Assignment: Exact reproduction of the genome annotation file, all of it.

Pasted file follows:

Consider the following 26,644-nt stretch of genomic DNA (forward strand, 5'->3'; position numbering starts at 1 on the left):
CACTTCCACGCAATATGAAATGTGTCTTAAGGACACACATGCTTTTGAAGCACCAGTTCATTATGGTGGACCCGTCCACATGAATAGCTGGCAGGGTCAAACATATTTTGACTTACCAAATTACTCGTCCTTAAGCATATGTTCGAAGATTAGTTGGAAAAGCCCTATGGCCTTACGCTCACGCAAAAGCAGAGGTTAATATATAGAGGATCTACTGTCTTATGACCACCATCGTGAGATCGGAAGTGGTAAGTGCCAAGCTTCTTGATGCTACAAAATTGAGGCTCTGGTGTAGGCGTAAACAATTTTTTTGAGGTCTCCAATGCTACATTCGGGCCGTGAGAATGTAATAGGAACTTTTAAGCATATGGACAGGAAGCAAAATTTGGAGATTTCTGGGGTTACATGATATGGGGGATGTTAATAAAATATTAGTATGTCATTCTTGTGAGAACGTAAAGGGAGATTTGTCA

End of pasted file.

Consider the following 26,644-nt stretch of genomic DNA (forward strand, 5'->3'; position numbering starts at 1 on the left):
CACTTCCACGCAATATGAAATGTGTCTTAAGGACACACATGCTTTTGAAGCACCAGTTCATTATGGTGGACCCGTCCACATGAATAGCTGGCAGGGTCAAACATATTTTGACTTACCAAATTACTCGTCCTTAAGCATATGTTCGAAGATTAGTTGGAAAAGCCCTATGGCCTTACGCTCACGCAAAAGCAGAGGTTAATATATAGAGGATCTACTGTCTTATGACCACCATCGTGAGATCGGAAGTGGTAAGTGCCAAGCTTCTTGATGCTACAAAATTGAGGCTCTGGTGTAGGCGTAAACAATTTTTTTGAGGTCTCCAATGCTACATTCGGGCCGTGAGAATGTAATAGGAACTTTTAAGCATATGGACAGGAAGCAAAATTTGGAGATTTCTGGGGTTACATGATATGGGGGATGTTAATAAAATATTAGTATGTCATTCTTGTGAGAACGTAAAGGGAGATTTGTCA